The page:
I was too deliriously tired to take any decent pictures. This was the only salvageable one:
The single super long strand of candy was then painlessly stuffed into Winston via a newly-minted butt hole. :)
In the end, it was all worth it. Projects like this always remind me of my father. He was my Martha before I knew of the Martha.
Winston was a major hit and the kid was happy. Her friends got a major kick out of pulling candy crap out Winston’s butt and wearing it around their necks.
Winston had fun.
But his butt was tired!
Our bathroom is a whopping 28 ft². Inside this teeny-tiny space is a bathtub, pedestal sink, toilet and hamper. The bathtub is your standard hard-to-clean 100-year-old model. One could say that we have a double sink, except that it’s actually double faucets. :/ It’s a basin faucet with separate spigots for hot and cold water. If Necessity were the mother of Invention, I can’t figure out why she would have given birth to this. Necessity must have liked to customize her own warm water for every splash.
We have an old school tankless toilet that one might find in an actual old school. I like that it never clogs. I don’t like how the valve leaks though. We’re waiting to hear back from the handyman who came by on Saturday to survey the damage but then never returned…
Despite its small size, this bathroom must have been a real beaut in its heyday. There are white subway tiles on the walls, penny tiles on the floor and a white carrera marble threshold.
In spite of its small size, we have managed to make it work. Storage, however, is a big issue. There is a teeny-tiny medicine cabinet for the presumably teeny-tiny medicines people took back in the day. We inherited an étagère made of MDF from the former tenant that worked well before the days of leak. Apparently, MDF and water aren’t friends.
With a little boost from the Pinterest Challenge, I set out to find a more water-friendly solution.
It seemed that chrome was the way to go. Pottery Barn had a really nice one found via Pinterest but at $549, that was never gonna happen. Scouring of the interwebs yielded a pretty comparable one for $88. But, it was still too much.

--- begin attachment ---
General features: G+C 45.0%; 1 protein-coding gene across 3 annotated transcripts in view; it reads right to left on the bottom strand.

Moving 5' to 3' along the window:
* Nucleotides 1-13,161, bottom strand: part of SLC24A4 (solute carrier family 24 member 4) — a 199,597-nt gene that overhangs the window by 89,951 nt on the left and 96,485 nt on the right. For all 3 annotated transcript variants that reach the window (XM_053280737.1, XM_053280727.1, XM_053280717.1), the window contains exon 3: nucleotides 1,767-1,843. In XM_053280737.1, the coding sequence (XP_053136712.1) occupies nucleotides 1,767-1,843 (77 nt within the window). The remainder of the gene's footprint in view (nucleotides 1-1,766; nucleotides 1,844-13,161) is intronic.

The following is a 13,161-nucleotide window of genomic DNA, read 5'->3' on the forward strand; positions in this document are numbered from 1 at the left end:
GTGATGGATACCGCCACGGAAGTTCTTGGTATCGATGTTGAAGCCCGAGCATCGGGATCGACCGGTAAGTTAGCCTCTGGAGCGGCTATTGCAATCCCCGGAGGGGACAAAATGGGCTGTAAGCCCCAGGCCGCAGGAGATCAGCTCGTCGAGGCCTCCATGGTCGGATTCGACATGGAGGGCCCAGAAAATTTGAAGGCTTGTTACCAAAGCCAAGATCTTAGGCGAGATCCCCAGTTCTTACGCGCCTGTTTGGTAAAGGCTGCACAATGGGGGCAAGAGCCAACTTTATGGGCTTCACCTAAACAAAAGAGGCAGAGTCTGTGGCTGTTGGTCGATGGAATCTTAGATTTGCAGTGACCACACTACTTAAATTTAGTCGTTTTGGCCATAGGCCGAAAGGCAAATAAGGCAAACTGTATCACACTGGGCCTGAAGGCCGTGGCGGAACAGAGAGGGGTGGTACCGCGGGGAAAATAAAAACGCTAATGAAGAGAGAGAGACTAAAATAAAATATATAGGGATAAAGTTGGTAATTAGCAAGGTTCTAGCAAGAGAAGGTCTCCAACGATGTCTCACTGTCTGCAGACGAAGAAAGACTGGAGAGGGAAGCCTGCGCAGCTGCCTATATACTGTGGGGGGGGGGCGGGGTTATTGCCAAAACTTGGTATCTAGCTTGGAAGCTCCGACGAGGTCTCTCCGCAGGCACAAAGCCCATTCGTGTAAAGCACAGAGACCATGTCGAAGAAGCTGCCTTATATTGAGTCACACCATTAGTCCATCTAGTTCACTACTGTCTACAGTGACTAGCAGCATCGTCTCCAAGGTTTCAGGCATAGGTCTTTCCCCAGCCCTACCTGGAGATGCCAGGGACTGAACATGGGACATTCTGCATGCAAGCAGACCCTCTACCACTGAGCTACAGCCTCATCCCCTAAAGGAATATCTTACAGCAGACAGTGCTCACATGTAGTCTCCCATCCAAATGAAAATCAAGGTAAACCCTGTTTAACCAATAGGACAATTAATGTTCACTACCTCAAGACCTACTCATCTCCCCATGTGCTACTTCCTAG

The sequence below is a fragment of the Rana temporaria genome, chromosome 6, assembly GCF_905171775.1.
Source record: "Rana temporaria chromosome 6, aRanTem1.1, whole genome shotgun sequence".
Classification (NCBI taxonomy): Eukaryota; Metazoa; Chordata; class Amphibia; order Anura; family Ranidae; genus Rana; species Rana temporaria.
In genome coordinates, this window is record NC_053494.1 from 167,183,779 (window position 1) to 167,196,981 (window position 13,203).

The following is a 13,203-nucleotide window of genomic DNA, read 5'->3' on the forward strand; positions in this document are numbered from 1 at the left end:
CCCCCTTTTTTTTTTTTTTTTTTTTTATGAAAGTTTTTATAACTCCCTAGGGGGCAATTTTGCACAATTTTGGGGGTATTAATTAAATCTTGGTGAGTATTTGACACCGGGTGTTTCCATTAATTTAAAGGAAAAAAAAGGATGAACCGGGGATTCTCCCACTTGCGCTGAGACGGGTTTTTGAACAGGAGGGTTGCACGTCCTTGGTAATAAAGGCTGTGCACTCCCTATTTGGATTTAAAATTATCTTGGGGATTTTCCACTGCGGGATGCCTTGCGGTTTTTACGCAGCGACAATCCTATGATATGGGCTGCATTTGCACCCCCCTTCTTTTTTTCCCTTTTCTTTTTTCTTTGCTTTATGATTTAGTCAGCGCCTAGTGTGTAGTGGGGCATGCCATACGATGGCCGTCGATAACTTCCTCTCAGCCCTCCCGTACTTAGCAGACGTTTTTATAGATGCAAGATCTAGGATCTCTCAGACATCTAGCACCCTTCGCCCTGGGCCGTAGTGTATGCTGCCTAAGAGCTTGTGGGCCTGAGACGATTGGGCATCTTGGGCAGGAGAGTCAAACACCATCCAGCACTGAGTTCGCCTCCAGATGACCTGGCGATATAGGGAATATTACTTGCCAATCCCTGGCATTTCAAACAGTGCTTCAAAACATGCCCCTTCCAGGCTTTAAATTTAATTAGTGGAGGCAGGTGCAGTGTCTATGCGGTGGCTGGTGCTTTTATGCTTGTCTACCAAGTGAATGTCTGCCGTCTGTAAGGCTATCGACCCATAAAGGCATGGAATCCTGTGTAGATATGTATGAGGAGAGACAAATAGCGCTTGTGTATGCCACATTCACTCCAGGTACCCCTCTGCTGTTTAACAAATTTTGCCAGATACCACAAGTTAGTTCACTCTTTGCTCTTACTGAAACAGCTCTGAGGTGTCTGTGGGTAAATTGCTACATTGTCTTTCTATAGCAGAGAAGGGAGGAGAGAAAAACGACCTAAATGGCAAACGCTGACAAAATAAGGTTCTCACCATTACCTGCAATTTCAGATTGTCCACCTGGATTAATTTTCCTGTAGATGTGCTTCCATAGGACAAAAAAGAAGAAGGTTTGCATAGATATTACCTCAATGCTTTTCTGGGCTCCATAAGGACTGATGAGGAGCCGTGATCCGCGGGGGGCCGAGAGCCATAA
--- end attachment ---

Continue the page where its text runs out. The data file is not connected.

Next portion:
Target had a similar one on clearance for $15. However, it only had two shelves and we needed that third for more storage. I hemmed and hawed and finally, eureka!
Given the large amount of clearance between the bottom shelf and the top of the toilet, I was able to transfer the shorter bottom legs to the top and added another shelf. Voila! I’m pretty proud of my $529 savings. :)
Yesterday, Pepsi exchanged our change for some handy household items.
We opted for $59.50 in Amazon credit instead of paying the nearly 10% fee. These Coin Stars are very smart. It’s either take 10% of my money up front or entice me to eventually spend 100% of it. Not bad.
With our shiny new Amazon credit, we got some cedar balls, a set of washer hoses, a hose mender to attach said hoses to an adapter that’ll convert our full-size washer/dryer to a portable unit that’ll attach to the kitchen sink, some cloth strainer bags to make homemade almond milk and a wireless switch outlet. I would say that’s a pretty good haul for “free” money.
I’m very much looking forward to receiving our new stuff. It’ll mean some minor and major fixes to the abode to make life a little bit easier.
I’m excited to make some homemade almond milk. Husfriend wants to try walnut milk too. Looks pretty easy and I’m sure it’ll be tasty so we’ll see…
The wireless switch outlet is basically a remote control for anything that you plug into it.
I like that it looks like a traditional switch that’s missing its wall. :)